“Columbus is responsible for letting plumes of poisonous gas escape into the open air,” said Jared Blumenfeld, EPA’s regional administrator for the Pacific Southwest. “Our goal is to safeguard neighbors and workers by requiring critical improvements to the company’s plant to prevent these industrial accidents from happening again.”

The first accidental ammonia release, in February 2009, sent 217 pounds of poisonous gases into the atmosphere. Six months later, in August 2009, the plant again released an ammonia cloud, this time approximately 200 pounds of anhydrous ammonia was released into the atmosphere.

The August incident resulted in the evacuation of all facility employees and several neighboring businesses. Nearly 30 people from the downwind Genentech campus sought medical attention and 17 individuals were hospitalized. One person remained hospitalized for 4 days. In addition, off-ramps from Highway 101 and several local streets were shut down as a result of the release.

EPA took action following the August 2009 incident, ordering Columbus to complete initial upgrades to its ammonia refrigeration system, including the replacement of safety relief valves and components with any signs of corrosion, and the proper labeling of all its piping. In 2011, the company paid $850,000 in fines to San Mateo County as a result of the incident.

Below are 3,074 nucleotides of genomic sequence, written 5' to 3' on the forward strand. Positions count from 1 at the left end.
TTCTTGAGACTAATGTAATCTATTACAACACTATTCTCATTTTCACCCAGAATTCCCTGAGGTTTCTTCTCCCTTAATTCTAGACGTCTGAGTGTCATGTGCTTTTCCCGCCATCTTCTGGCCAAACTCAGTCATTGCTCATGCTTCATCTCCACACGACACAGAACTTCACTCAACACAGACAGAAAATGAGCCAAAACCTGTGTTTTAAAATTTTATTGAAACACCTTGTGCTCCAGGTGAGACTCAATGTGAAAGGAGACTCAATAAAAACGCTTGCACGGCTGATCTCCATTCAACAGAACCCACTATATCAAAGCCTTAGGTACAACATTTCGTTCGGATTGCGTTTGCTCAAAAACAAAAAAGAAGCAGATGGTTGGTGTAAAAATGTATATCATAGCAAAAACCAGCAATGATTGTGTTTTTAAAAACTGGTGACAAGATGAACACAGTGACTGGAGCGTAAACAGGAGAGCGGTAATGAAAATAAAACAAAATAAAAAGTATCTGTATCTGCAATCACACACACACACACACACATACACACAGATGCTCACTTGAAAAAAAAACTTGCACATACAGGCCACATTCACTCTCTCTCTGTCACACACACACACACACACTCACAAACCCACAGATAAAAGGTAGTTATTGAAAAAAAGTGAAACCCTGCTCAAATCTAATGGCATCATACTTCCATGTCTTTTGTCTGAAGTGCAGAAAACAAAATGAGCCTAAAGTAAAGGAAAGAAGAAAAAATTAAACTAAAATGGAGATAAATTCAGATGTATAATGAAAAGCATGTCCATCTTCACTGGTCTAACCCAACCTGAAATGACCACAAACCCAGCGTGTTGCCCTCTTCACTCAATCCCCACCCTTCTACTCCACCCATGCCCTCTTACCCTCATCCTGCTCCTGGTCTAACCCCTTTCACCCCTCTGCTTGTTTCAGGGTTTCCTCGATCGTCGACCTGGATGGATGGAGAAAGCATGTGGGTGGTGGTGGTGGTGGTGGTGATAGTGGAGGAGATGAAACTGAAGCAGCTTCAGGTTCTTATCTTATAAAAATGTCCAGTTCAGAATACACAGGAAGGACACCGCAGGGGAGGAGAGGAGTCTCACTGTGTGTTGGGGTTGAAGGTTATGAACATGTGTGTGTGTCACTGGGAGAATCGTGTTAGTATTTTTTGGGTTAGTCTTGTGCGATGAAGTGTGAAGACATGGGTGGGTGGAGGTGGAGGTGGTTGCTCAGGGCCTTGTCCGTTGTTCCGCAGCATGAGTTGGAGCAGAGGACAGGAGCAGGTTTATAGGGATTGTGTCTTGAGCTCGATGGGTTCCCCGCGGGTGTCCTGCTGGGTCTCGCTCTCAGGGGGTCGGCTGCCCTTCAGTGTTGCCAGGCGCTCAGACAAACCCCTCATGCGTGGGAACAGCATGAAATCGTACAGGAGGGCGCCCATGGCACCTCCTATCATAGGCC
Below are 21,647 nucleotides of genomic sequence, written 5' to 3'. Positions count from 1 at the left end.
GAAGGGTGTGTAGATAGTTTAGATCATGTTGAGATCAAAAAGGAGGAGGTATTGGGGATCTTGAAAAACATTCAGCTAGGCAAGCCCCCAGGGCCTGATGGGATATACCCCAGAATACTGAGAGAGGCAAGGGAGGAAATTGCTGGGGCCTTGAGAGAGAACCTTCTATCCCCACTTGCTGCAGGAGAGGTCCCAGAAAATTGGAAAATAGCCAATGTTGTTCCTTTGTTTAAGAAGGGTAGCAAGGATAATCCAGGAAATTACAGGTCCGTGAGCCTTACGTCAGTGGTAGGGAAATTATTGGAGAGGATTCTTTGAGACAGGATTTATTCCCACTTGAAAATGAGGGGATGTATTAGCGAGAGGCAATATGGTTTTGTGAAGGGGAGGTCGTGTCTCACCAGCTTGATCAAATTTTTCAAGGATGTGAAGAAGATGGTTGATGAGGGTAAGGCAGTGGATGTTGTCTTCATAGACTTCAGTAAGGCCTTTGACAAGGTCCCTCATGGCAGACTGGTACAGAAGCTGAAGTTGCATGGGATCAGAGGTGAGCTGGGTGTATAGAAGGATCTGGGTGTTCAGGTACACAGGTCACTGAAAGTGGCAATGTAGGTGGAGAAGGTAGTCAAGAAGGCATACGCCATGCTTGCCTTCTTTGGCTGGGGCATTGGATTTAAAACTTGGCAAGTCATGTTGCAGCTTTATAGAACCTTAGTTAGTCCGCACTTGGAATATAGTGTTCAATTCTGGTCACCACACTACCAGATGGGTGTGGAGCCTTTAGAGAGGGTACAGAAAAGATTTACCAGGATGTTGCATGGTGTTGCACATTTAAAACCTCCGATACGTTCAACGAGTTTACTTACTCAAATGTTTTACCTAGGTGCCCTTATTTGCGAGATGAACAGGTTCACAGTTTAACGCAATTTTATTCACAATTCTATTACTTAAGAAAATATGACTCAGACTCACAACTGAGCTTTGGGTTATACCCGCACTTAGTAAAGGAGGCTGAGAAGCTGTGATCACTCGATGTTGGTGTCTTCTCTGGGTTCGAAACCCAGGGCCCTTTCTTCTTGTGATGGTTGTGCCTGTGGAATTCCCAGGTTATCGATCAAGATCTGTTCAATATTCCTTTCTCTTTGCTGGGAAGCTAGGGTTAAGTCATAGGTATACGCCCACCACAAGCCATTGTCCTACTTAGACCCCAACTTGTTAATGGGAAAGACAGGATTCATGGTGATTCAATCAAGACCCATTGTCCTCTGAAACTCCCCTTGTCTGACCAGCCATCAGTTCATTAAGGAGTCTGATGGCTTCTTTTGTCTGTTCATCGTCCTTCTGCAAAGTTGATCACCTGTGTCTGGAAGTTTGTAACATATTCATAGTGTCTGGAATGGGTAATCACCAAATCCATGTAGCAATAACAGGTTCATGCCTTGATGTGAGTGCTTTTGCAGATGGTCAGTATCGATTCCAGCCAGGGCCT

According to EPA, the releases were the result of Columbus’ failure of its general duty of care to identify hazards and to maintain a safe facility and its failure to comply with regulatory requirements for process safety management under Section 112(r) of the Clean Air Act.

“This settlement appropriately penalizes Columbus for violations of the Clean Air Act that resulted in two illegal releases of poisonous gas that put the community at risk, including one release that caused the hospitalization of people in the affected community,” said Ignacia S. Moreno, assistant attorney general of the environment and natural resources division at the Department of Justice.

As part of the Jan. 31 consent decree, Columbus will pay a penalty of $685,446 and spend approximately $6 million converting its refrigeration system to a safer technology that uses glycol and ammonia. The company also will improve its alarm and ammonia release notification procedures.

Anhydrous ammonia is considered a poisonous gas. Exposure to its vapors can cause temporary blindness and eye damage, and irritation of the skin, mouth, throat, respiratory tract and mucous membranes. Prolonged exposure to anhydrous ammonia vapor at high concentrations can lead to serious lung damage and death.